On Friday night I had the pleasure of watching Marie Miyayama's The Red Spot (Der Rote Punkt / 赤い点, 2008) for the second time at the Deutches Filmmuseum Frankfurt as part of the Nippon Connection Film Special at Japan Week. This was my first time seeing the film in its original 35mm format and the colours were even more brilliant than in the digital format. In addition to the obvious uses of red with Aki’s backpack, her mother’s lipstick, her aunt’s umeboshi, and the dot on the map, there were more subtle uses of red on the curtains in Aki’s room and the dress of Mary in Johannes’s carving of Mary and the baby Jesus.
It’s a beautifully shot film, and I found myself even more strongly moved by the actors’ performances the second time round which for me is always the sign of a well made film. I was happy that I had seen the film once before with English subtitles for the southern German dialect of “Allgäuerisch” is challenging for me. However, I noticed that there was much more laughter at this screening of The Red Spot than there was at Shinsedai 2010 in Toronto because the Frankfurt audience picked up on the subtleties of the local humour – especially in the scene when Johannes has to pick Elias up at the police station and in the scene when Aki’s elementary German confuses Johannes.
Marie Miyayama (宮山麻里枝, b. 1972) was also in attendance and took questions from the audience after the screening. Miyama was born and grew up in Tokyo. She came to Germany in 1995 to study filmmaking at the Ludwig Maximillian University in Munich and she remains based in Munich. During the Q+A, Miyayama pinpointed the first time she saw Wim Wenders’ Alice in the Cities (Alice in den Städten/都会のアリス, 1974) as being the moment that she fell in love with European cinema.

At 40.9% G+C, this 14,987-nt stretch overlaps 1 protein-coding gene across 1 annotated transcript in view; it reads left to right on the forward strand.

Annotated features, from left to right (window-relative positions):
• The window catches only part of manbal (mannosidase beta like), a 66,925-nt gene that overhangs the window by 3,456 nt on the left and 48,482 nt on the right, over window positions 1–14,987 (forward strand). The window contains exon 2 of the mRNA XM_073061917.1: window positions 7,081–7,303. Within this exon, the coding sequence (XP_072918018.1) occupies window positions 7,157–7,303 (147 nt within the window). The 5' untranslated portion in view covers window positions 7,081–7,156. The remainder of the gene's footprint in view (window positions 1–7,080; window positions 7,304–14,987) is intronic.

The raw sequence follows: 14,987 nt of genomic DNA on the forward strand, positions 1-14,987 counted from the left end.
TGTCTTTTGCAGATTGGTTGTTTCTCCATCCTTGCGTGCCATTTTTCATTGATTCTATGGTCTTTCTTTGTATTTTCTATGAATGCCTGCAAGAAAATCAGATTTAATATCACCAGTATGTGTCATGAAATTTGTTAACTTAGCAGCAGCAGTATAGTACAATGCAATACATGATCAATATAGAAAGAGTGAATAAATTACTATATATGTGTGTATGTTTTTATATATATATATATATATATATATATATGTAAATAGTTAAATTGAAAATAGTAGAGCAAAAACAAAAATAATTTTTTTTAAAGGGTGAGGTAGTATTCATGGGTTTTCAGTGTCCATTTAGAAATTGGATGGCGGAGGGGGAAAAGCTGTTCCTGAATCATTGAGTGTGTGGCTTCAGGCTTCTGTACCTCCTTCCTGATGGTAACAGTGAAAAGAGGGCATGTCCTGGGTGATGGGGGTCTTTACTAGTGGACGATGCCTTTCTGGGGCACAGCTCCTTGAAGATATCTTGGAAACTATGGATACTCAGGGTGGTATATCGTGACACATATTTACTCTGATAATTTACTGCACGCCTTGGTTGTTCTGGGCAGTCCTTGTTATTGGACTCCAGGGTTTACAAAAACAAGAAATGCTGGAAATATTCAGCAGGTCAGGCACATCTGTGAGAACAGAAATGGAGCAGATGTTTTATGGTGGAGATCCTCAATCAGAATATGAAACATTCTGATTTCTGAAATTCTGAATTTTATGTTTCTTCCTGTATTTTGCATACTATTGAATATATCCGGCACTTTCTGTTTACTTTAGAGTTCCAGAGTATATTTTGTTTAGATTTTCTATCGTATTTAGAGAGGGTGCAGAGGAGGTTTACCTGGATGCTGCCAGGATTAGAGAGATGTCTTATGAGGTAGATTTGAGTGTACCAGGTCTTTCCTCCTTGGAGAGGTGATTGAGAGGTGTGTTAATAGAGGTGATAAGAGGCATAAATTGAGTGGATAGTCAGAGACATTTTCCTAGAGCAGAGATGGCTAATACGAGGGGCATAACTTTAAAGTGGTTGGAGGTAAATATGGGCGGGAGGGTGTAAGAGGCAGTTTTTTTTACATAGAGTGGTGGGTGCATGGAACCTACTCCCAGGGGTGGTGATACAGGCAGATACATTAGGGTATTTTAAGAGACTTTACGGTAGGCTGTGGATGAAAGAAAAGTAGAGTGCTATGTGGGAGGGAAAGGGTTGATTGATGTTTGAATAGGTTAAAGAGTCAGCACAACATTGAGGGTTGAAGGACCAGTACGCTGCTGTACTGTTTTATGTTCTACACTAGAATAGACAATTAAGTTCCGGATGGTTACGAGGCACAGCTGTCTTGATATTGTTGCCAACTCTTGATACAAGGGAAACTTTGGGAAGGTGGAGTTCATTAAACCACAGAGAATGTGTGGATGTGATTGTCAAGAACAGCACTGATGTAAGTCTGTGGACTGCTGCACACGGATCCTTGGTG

Someone in the audience noted that Aki, the main protagonist in The Red Spot, was about the same age that Miyayama was when she first came to Germany and wondered if there were any autobiographical elements in this film. Miyayama replied that many personal elements come into her films mainly through her own interest in exploring intercultural themes. She also prefers to write her own screenplays in order that she may look deep into herself to bring some kind of personal truth to her films. However, that being said, it should be remembered that The Red Spot was based on someone else’s story. When Miyayama was working as an interpreter, she had a female client who came to Germany with just such a red spot on a map and employed Miyayama to help her find this spot where her family had died on the famed “Romantic Road” (Romantische Straße) between Würzburg and Füssen. In the film, we see one of the most famous sightseeing attractions of the Romantic Road, Schloss Neuschwanstein, in the photos that Aki finds on her parents’ camera. In real life, the woman that Miyayama assisted was a cousin of the lost family, not the surviving child, and as the story was developed into a screenplay many more fictional elements were added to the plot.
So far, The Red Spot has enjoyed a proper theatrical release in Germany and has been well received at international film festivals. Miyayama remains ever hopeful that she could also release the film in Japanese theatres. So far, the film has only shown twice in Japan at a festival for women filmmakers and at a German film festival. It will be screened again in December at Waseda University as part of the celebration of 150 years of friendship between Japan and Germany.
Miyayama has taken a short maternity break from filmmaking but is now working on new projects. With an eye on continuing her exploration of intercultural themes, she is working on a scenario about a German woman who goes to Japan. Not wanting to pigeonhole herself as a director; however, this film will be a comedy.
To see more photos from this event, go to my Google Plus profile.
For more information about Marie Miyayama, see her homepage and her profile at Japanese Women Behind the Scenes.
This event was sponsored by Nippon Connection: